REAL ESTATE PRICES: Rapidly expanding cities face common challenges, from clogged roadways to inadequate housing provision. High population densities place significant stress on public services. They also have a tendency to drive up real estate and living costs. According to Kotkin, “The concentration and density around Seoul, for example, leads to incredibly high real estate prices. In this case, city living comes at an enormous price financially and health-wise.” This is evident in Cairo. According to a July 2010 article by GRMC Advisory Services, a consultancy based in Dubai, demand for housing units in the greater Cairo area stood at 4.9m units in 2010 and should increase by 143,000 per year. This puts pressure on land and real estate prices.

From a wider perspective, this price pressure has had a sizeable impact on the nature of development in the city. According to a 2008 World Bank report, in the year 2000, almost 60% of inhabitants in greater Cairo lived in informal settlements built since 1950. Furthermore, the population of these areas was growing at a rate of 3.2% per annum against an increase of less than 1% in formal areas of the city. This uneven rate of development makes urban planning increasingly difficult.

AFFORDABLE HOUSING: This is likely to be good news for developers, who will see bigger margins as a result of the strong demand. On the other hand, rising prices have generated questions about affordability. For example, in Ulaanbaatar apartment prices grew over 40% in one district in 2011, with another more representative district up 17%. Therefore, many residents who cannot afford housing in the centre are forced to live in ger (tent) districts on the outskirts, though a government plan to add 100,000 new housing units should help this.

It is not necessarily the case that there will always be a tension between private sector developers looking for maximum returns and government institutions trying to ensure an adequate living standard for its inhabitants. As Geoffrey Payne, an independent consultant working for the World Bank, told OBG, “Developers want to make money with minimum risk, but there are many examples of public-private partnerships around the world that have been profitable and also aided development. There is not necessarily a conflict between the private sector and the planners.”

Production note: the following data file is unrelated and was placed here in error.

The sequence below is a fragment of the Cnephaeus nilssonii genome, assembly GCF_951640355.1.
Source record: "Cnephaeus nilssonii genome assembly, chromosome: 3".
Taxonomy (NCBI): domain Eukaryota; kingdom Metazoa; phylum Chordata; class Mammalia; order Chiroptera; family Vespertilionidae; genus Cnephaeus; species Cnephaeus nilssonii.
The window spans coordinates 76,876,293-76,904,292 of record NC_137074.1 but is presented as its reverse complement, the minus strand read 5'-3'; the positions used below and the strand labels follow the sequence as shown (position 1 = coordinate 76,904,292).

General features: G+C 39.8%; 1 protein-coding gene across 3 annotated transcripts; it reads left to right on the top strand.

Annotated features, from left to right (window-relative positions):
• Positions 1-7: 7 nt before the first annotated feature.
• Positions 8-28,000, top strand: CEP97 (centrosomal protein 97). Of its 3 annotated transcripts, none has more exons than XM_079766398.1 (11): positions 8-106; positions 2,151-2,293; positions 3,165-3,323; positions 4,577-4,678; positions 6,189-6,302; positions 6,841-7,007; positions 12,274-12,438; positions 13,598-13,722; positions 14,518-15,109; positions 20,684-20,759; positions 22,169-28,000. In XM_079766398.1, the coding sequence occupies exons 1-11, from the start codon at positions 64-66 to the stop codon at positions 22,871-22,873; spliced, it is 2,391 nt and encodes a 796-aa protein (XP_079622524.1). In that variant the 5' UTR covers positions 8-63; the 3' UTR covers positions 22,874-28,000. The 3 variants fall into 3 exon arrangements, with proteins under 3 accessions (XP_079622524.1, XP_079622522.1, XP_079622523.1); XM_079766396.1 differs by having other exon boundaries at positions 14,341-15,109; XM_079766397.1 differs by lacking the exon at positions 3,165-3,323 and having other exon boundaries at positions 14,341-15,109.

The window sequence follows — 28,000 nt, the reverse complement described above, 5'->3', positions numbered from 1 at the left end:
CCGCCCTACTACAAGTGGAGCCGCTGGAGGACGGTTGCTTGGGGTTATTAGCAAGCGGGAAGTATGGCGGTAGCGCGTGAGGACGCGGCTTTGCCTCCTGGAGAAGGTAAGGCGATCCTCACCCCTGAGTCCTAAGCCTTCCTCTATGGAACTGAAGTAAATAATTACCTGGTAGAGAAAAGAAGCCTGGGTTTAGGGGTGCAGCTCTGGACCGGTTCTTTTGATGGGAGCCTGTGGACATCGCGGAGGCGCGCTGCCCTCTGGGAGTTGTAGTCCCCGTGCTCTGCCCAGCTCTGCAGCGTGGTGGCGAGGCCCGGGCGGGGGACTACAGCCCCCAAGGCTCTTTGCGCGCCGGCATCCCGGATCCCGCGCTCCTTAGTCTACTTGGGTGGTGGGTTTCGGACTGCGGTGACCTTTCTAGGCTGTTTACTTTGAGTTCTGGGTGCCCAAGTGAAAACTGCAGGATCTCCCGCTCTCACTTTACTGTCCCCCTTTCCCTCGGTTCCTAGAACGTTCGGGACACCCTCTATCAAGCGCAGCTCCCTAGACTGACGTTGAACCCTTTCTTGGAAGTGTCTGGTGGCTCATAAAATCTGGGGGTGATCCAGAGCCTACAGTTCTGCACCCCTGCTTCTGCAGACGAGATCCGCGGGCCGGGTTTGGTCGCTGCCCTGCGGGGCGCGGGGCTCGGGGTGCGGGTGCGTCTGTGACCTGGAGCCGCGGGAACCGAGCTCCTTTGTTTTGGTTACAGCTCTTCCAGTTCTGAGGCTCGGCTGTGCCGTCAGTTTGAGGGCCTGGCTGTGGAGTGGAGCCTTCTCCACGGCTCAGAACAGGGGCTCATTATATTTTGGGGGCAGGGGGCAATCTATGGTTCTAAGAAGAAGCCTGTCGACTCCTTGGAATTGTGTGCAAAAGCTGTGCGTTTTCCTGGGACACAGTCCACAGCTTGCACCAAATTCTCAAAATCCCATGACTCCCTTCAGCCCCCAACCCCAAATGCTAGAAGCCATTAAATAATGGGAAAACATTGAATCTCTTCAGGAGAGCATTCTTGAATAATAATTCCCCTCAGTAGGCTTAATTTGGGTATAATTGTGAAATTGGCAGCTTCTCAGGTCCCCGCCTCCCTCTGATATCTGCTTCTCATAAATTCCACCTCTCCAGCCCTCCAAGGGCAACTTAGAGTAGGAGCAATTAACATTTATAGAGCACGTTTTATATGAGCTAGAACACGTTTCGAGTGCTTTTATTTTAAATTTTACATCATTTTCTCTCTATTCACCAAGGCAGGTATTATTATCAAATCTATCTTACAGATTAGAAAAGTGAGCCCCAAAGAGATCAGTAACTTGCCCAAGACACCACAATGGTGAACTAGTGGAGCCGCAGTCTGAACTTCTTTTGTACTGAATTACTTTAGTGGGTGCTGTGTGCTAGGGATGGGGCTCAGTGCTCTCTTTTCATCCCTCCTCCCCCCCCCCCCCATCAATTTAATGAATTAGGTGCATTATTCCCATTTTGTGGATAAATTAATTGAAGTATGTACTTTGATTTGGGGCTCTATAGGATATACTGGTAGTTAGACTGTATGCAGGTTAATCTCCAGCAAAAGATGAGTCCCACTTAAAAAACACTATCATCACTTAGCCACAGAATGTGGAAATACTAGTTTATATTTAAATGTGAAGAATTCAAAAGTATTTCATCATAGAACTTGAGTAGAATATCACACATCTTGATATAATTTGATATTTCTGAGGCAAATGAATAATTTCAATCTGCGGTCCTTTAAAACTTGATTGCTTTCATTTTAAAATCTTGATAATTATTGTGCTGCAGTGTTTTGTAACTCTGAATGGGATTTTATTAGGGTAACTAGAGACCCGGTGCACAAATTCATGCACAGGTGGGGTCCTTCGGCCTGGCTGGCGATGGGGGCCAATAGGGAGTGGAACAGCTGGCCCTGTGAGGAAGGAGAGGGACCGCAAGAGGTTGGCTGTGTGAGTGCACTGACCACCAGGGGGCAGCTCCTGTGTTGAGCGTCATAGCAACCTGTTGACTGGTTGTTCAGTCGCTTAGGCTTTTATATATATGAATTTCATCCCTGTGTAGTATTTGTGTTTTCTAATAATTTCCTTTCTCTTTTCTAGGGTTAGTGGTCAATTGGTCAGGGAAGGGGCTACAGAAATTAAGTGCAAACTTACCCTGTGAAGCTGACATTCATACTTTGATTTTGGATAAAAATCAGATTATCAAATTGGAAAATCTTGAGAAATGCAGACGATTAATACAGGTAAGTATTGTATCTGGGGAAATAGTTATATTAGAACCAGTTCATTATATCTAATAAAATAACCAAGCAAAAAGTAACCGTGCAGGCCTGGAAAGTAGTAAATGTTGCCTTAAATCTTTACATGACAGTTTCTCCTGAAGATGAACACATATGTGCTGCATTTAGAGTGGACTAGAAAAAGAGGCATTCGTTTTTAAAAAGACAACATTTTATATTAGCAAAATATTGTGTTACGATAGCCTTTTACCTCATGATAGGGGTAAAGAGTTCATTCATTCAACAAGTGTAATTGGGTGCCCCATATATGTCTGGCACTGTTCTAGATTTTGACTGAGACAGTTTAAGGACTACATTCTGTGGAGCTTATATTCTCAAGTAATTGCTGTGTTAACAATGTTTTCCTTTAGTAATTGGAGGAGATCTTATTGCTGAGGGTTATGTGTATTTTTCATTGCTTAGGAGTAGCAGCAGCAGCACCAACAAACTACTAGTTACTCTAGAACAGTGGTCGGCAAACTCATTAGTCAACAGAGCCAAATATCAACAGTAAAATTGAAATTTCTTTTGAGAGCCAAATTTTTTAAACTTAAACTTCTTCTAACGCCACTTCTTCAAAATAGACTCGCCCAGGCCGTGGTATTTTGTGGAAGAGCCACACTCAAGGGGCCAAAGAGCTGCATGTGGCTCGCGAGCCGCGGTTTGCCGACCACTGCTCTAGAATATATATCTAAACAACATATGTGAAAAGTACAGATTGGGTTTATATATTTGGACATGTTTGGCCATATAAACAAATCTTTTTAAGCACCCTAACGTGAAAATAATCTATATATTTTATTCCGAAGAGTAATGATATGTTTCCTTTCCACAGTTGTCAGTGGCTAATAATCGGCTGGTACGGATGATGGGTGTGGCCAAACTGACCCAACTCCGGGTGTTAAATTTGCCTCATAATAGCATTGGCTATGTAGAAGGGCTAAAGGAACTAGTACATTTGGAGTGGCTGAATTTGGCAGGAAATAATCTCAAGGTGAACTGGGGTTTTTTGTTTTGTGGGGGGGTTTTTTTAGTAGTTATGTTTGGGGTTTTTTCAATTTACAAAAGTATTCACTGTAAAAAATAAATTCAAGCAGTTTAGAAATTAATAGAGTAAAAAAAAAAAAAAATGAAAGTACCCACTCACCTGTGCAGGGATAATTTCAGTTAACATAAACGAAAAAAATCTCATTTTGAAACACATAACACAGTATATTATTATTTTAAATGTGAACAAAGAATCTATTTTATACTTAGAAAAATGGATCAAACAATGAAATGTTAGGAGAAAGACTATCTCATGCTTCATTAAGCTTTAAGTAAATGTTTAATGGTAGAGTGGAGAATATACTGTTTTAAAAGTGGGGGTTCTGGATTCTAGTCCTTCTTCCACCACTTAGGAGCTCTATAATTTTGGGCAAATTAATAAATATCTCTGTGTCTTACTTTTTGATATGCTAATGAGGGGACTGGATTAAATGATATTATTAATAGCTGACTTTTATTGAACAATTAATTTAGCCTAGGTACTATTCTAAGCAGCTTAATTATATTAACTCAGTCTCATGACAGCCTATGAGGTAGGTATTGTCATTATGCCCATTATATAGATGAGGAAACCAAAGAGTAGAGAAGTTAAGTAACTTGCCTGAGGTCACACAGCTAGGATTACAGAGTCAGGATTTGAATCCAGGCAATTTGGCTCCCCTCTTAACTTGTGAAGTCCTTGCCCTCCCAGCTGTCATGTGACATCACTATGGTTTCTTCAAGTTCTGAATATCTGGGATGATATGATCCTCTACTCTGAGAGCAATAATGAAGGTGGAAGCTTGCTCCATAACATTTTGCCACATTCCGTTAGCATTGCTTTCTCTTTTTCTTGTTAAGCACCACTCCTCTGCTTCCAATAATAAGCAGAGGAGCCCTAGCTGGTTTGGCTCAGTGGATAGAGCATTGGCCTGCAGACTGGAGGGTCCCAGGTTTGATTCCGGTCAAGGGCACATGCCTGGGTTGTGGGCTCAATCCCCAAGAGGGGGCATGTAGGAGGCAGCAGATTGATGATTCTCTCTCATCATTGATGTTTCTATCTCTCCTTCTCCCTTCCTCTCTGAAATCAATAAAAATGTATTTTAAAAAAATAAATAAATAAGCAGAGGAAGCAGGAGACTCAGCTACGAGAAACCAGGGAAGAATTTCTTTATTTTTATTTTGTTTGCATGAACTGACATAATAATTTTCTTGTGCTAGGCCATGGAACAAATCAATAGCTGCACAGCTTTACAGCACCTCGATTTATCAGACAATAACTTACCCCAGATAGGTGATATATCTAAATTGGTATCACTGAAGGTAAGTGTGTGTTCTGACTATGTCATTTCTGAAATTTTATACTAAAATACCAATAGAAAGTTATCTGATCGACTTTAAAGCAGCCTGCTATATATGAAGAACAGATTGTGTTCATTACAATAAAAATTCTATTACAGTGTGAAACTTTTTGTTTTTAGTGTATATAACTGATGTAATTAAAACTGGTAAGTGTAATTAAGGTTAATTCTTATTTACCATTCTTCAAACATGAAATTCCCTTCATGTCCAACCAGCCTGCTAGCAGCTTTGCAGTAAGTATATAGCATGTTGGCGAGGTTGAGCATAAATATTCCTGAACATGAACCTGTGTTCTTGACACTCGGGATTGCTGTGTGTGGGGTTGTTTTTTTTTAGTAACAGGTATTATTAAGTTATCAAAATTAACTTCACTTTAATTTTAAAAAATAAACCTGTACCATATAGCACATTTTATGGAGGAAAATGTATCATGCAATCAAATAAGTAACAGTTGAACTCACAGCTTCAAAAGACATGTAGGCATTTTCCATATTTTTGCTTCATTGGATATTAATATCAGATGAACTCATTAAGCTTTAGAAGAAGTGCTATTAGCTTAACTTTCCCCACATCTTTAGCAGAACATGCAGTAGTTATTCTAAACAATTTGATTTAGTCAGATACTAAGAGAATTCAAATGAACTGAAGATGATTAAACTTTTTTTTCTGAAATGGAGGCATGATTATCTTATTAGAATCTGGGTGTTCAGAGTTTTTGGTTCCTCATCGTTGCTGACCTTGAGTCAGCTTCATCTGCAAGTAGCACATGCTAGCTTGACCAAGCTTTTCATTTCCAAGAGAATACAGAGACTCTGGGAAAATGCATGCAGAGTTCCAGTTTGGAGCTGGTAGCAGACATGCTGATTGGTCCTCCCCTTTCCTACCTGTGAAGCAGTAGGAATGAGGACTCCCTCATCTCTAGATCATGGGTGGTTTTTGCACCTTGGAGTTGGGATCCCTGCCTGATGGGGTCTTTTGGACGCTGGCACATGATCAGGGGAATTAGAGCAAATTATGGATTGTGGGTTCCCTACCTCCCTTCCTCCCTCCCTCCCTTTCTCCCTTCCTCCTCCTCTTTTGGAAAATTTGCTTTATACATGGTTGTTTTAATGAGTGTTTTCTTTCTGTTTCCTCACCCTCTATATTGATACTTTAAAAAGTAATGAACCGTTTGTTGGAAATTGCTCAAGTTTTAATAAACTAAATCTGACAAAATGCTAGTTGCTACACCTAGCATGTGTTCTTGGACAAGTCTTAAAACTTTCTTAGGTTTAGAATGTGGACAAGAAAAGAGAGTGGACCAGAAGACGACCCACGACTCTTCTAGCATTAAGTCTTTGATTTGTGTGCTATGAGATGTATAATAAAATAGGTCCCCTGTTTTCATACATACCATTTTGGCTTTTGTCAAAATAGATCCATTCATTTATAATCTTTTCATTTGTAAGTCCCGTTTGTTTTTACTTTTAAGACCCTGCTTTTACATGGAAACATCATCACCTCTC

NEW APPROACH: The move to regulate social and affordable housing through partnerships with the private sector is rare in developing countries. Cities from Lagos to Jakarta are dependent on government-led affordable housing drives. Some city administrators are addressing these issues. Abu Dhabi, for instance, announced a scheme in 2008 to donate government-owned land to a private developer, Al Rayan, to build affordable housing units on a 93,000-sq-metre plot on the outskirts of Abu Dhabi City.

While such plans may be welcomed by investors for bringing clarity, they can also erect barriers to investment and development. For example, in Istanbul, the municipality recently approved a development roadmap for the central district that was poorly received by developers because of height restrictions and certain zoning regulations. Indeed, urban specialists have pointed to the importance of creating specific regulations and policies that establish incentives for the private sector rather than generating sweeping blueprints.

TRANSPORT: Payne believes transport planning can be used as a tool to support economic growth. “Public transport is an effective means of regulating land prices, opening up new areas and commercial markets,” he told OBG. “If you open up areas in the periphery through transport, you will generate substantial increases in land values and demand, which if done properly can have large returns for the public. New Mumbai is a good example where they recovered the costs of the infrastructure by selling the rights around railway stations. The linking up of public bus and train hubs also generated significant commercial potential, providing many opportunities for investors and the poor.”

Such policies are particularly important in a place like Cairo, which has continued to grow outwards with little improvement in its public transport infrastructure. According to a 2006 World Bank report, if no action is taken to improve the city’s transport solutions by 2022, there will be a 50% reduction in the average travel speed from the 21-km-per-hour figure recorded in 2001. The report also suggests that economic losses to pollution and congestion, which were estimated at LE3bn ($523m), or 4% of local GDP in 2001, would also increase in the coming years.

Commentators like David Sims, the author of Understanding Cairo: The Logic of a City Out of Control and a World Bank consultant, emphasise the importance of building a rapid transit system quickly. For places like Cairo, however, the issue is funding and planning. The key infrastructural and housing concerns weigh heavily in mega-cities like Cairo in ways that are more pronounced than in smaller, wealthier cities such as Abu Dhabi. While the latter is plotting a course, the former faces uncertainty encumbered by decades of little planning, a critical population mass, sprawl and comparatively small public budgets. Although Ulaanbaatar is plagued by similar traffic problems and a lack of infrastructure, its smaller size may enable it to avoid becoming another Cairo, should it act swiftly.

Urbanisation will present major challenges over the coming decades. The process itself, however, is no longer considered the primary issue. Instead, it is how individual authorities meet the challenge that will define the success or failure of the first fully urban century.